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2020 Election

Biden to nominate Samantha Power to lead foreign aid agency

Power, who was U.N. ambassador in the Obama administration, will run an agency that has been slashed and weakened by Trump.
Image: United Nations
Samantha Power speaks during her final news conference as U.S. ambassador to the U.N. at U.N. Headquarters in New York City on Jan. 13, 2017.Bebeto Matthews / AP

WASHINGTON — Signaling a dramatic new direction for U.S. foreign assistance, President-elect Joe Biden is expected to announce Wednesday that he will nominate former U.N. Ambassador Samantha Power to head the U.S. Agency for International Development, according to transition officials.

Biden is also expected to enhance Power's role by elevating the position to membership on the National Security Council.

In a prepared statement obtained by NBC News, Biden called Power "a world-renowned voice of conscience and moral clarity."

"As USAID Administrator," Biden said, "she will work with our partners to confront the Covid-19 pandemic, lift up vulnerable communities, fight for the value of every human being, and advance American ideals and interests around the globe."

If she is confirmed by the Senate, Power will have a great deal of rebuilding to do. Under President Donald Trump, the agency's budget has been slashed and career development experts have been replaced by political appointees with little experience in the field.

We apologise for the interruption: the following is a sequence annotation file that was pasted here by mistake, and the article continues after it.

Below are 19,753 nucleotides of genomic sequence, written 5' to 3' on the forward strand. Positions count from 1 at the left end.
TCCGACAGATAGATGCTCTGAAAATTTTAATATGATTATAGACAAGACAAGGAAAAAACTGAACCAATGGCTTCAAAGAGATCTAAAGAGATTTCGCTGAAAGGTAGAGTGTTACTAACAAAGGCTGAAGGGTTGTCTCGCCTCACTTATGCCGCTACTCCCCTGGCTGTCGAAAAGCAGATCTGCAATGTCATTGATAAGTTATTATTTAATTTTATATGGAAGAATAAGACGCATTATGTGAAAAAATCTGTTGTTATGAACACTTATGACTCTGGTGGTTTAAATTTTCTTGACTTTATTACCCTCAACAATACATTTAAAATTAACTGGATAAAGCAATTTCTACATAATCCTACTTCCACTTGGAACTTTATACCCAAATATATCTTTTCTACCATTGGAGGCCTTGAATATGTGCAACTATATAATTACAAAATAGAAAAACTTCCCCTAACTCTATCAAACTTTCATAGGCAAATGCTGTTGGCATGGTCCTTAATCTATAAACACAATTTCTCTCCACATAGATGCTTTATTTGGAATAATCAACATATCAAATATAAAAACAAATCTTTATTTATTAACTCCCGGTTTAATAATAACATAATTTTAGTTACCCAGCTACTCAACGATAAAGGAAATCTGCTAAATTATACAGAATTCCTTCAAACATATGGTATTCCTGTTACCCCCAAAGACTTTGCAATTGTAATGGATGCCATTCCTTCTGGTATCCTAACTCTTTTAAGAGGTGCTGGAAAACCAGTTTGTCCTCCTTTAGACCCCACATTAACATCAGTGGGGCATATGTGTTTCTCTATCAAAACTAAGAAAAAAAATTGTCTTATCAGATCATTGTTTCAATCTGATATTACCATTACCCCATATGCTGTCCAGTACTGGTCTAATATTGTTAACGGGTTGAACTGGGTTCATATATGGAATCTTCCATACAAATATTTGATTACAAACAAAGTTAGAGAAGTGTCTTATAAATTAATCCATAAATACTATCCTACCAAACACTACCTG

In the administration's proposed budget last year, foreign aid and USAID funds were cut by 22 percent. Trump officials defended the cuts, saying they were looking to other countries to step up to global needs.

Trump's budget also cut other State Department accounts for refugees, global health in the midst of a pandemic and other humanitarian programs, even though foreign aid totals less than 1 percent of the federal budget. Republicans and Democrats in Congress ended up rejecting the proposal, but development experts said the signal sent to the poorest countries had already left its mark.

The administration has also been widely criticized for filling key slots at USAID with political appointees. The Friday after the 2020 election, the White House abruptly fired Deputy Administrator Bonnie Glick, who had been confirmed by the Senate, telling her she had until the end of the day to clear out of her office.

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Officials offered no explanation of the firing to reporters, but had she not left, she would have automatically taken over from the Trump administration's acting administrator of the agency, John Barsa, a political appointee, whose tenure as acting administrator was set to expire at midnight the same day under the Federal Vacancies Reform Act.

More recently, The Washington Post reported that USAID employees were left out when the federal government dispensed the first round of coronavirus vaccinations to the State Department last month. Although vaccine doses went to 1,100 State Department employees, none went to USAID until last week.

Morale plummeted further after the attack on the Capitol when the agency's White House liaison, former Trump campaign official Catharine O'Neill, tweeted in criticism of any Trump officials who were considering resigning.

Axios also obtained audio of her declaring the week after the election: "The election is still happening. The Electoral College has not voted yet."